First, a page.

- com is the first-level domain (like .org, .net, .gov, .info, and so forth),
- bratgrrl is the second-level domain name, and
- server1 is the specific machine hostname.
There is a limited, official list of first-level domain names. The first- and second-level names combine to form registered domain names. Add a machine hostname, and that makes a FQDN. I own bratgrrl.com, so [email protected] belongs to me. Mine all mine. I can use any designation on my servers that I want, like weirdname.bratgrrl.com or my.cool.server.at.bratgrrl.com.
Setting the hostname on a Linux PC is easy. In /etc/hostname, give the machine a hostname only, such as server1, and in /etc/hosts, give the FQDN mapped to the IP address, then the hostname:
192.168.1.110 server1.bratgrrl.com server1
Use the hostname and the dnsdomainname commands to test that it was done correctly:
Red Hat does this slightly differently; it uses /etc/sysconfig/network. Other Linuxes may vary as well, so check your documentation. The various Windows versions vary somewhat, too; start at the Network and Dial-Up Connections control panel. Just because it’s easy doesn’t mean you should do it; changing hostnames will affect a variety of network functions.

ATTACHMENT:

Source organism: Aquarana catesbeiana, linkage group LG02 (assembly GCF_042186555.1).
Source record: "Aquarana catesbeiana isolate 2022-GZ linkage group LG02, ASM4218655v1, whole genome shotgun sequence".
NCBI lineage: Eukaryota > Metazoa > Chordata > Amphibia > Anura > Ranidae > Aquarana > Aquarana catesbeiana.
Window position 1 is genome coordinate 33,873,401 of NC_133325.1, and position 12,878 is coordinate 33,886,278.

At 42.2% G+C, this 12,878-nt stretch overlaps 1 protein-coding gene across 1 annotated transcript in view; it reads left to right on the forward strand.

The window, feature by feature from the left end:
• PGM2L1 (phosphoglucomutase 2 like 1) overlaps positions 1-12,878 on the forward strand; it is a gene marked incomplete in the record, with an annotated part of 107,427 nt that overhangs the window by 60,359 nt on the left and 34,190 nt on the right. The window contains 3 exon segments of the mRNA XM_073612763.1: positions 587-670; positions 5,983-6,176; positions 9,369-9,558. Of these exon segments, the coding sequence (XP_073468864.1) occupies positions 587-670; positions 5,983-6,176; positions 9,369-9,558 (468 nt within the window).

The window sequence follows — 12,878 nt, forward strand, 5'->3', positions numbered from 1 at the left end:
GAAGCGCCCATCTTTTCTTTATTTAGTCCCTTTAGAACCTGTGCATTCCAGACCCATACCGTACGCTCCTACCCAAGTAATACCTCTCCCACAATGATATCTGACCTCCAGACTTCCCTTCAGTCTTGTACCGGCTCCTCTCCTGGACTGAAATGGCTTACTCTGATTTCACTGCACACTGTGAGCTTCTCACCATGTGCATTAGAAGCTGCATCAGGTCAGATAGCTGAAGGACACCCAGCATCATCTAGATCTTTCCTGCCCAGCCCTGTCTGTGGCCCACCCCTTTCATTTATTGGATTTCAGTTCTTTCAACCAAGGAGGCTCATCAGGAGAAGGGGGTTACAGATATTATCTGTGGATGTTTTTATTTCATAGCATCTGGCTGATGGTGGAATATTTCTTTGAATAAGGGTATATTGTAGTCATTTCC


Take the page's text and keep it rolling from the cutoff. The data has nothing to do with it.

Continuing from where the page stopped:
There are two types of domains: Internet-connected and private. The first- and second-level names only matter for Internet-connected domains — for running Web, mail, and FTP servers, and such. For these you have to purchase unique names in an approved format from a domain name registrar. For a strictly local domain on a private LAN, you can name your hosts anything you like: server.here.andnow, this.weird.name.because.ican, etc.
In Part 2 we’ll take a look at running a DNS server, security considerations, and mixed networks. Please see Resources for excellent companion articles.
Internet Assigned Numbers Authority
Tinydns: Kiss Your Bind Good-Bye
Kiss Your BIND Good-bye: In-Depth Configuration with Tinydns
djbdns home page
Stroud’s CWSApps, search here for a variety of Windows DNS and proxy software
man resolver, man hosts